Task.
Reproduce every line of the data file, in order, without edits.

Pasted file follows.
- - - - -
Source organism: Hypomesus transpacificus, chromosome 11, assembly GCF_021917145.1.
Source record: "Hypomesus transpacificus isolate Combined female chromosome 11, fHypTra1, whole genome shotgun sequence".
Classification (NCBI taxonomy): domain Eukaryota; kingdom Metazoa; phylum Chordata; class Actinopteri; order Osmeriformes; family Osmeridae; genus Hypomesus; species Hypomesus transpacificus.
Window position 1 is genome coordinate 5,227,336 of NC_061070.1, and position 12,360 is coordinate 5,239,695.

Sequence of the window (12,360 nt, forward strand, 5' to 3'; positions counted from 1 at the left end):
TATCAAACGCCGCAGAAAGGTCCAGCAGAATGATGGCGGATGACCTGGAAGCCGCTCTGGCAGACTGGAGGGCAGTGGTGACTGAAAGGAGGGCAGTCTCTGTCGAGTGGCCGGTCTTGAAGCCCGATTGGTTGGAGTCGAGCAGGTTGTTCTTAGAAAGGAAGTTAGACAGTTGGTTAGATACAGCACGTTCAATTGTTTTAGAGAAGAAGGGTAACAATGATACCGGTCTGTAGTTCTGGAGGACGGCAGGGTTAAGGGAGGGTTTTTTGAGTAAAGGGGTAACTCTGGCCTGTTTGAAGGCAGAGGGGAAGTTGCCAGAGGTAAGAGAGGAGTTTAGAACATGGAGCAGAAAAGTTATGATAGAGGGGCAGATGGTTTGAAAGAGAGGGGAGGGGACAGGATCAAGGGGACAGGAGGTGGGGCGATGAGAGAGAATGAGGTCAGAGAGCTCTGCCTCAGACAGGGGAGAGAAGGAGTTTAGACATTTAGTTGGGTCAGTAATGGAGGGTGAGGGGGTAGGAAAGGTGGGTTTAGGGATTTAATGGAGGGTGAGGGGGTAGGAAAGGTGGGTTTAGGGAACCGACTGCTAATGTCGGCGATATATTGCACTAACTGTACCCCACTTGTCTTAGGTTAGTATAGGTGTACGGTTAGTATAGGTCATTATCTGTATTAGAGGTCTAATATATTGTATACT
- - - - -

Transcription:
Source organism: Hypomesus transpacificus, chromosome 11, assembly GCF_021917145.1.
Source record: "Hypomesus transpacificus isolate Combined female chromosome 11, fHypTra1, whole genome shotgun sequence".
Classification (NCBI taxonomy): domain Eukaryota; kingdom Metazoa; phylum Chordata; class Actinopteri; order Osmeriformes; family Osmeridae; genus Hypomesus; species Hypomesus transpacificus.
Window position 1 is genome coordinate 5,227,336 of NC_061070.1, and position 12,360 is coordinate 5,239,695.

Sequence of the window (12,360 nt, forward strand, 5' to 3'; positions counted from 1 at the left end):
TATCAAACGCCGCAGAAAGGTCCAGCAGAATGATGGCGGATGACCTGGAAGCCGCTCTGGCAGACTGGAGGGCAGTGGTGACTGAAAGGAGGGCAGTCTCTGTCGAGTGGCCGGTCTTGAAGCCCGATTGGTTGGAGTCGAGCAGGTTGTTCTTAGAAAGGAAGTTAGACAGTTGGTTAGATACAGCACGTTCAATTGTTTTAGAGAAGAAGGGTAACAATGATACCGGTCTGTAGTTCTGGAGGACGGCAGGGTTAAGGGAGGGTTTTTTGAGTAAAGGGGTAACTCTGGCCTGTTTGAAGGCAGAGGGGAAGTTGCCAGAGGTAAGAGAGGAGTTTAGAACATGGAGCAGAAAAGTTATGATAGAGGGGCAGATGGTTTGAAAGAGAGGGGAGGGGACAGGATCAAGGGGACAGGAGGTGGGGCGATGAGAGAGAATGAGGTCAGAGAGCTCTGCCTCAGACAGGGGAGAGAAGGAGTTTAGACATTTAGTTGGGTCAGTAATGGAGGGTGAGGGGGTAGGAAAGGTGGGTTTAGGGATTTAATGGAGGGTGAGGGGGTAGGAAAGGTGGGTTTAGGGAACCGACTGCTAATGTCGGCGATATATTGCACTAACTGTACCCCACTTGTCTTAGGTTAGTATAGGTGTACGGTTAGTATAGGTCATTATCTGTATTAGAGGTCTAATATATTGTATACT